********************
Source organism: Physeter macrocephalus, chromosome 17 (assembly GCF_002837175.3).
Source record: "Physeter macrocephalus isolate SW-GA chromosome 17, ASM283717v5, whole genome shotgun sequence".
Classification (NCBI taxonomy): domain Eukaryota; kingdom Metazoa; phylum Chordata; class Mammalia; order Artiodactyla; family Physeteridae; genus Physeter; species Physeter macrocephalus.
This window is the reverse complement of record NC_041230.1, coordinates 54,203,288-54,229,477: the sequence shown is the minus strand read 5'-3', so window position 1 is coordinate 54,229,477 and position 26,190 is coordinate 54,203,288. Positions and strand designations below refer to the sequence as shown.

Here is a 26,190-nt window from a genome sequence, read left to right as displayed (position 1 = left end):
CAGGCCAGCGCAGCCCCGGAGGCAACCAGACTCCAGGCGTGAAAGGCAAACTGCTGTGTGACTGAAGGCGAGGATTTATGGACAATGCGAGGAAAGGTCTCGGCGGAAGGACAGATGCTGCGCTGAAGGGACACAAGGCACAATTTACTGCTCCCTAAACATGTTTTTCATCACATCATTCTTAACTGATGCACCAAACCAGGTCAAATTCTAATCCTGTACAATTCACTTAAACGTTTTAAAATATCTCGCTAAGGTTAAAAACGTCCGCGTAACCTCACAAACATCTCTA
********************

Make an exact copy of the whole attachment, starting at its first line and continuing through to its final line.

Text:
Source organism: Physeter macrocephalus, chromosome 17 (assembly GCF_002837175.3).
Source record: "Physeter macrocephalus isolate SW-GA chromosome 17, ASM283717v5, whole genome shotgun sequence".
Classification (NCBI taxonomy): domain Eukaryota; kingdom Metazoa; phylum Chordata; class Mammalia; order Artiodactyla; family Physeteridae; genus Physeter; species Physeter macrocephalus.
This window is the reverse complement of record NC_041230.1, coordinates 54,203,288-54,229,477: the sequence shown is the minus strand read 5'-3', so window position 1 is coordinate 54,229,477 and position 26,190 is coordinate 54,203,288. Positions and strand designations below refer to the sequence as shown.

Here is a 26,190-nt window from a genome sequence, read left to right as displayed (position 1 = left end):
CAGGCCAGCGCAGCCCCGGAGGCAACCAGACTCCAGGCGTGAAAGGCAAACTGCTGTGTGACTGAAGGCGAGGATTTATGGACAATGCGAGGAAAGGTCTCGGCGGAAGGACAGATGCTGCGCTGAAGGGACACAAGGCACAATTTACTGCTCCCTAAACATGTTTTTCATCACATCATTCTTAACTGATGCACCAAACCAGGTCAAATTCTAATCCTGTACAATTCACTTAAACGTTTTAAAATATCTCGCTAAGGTTAAAAACGTCCGCGTAACCTCACAAACATCTCTA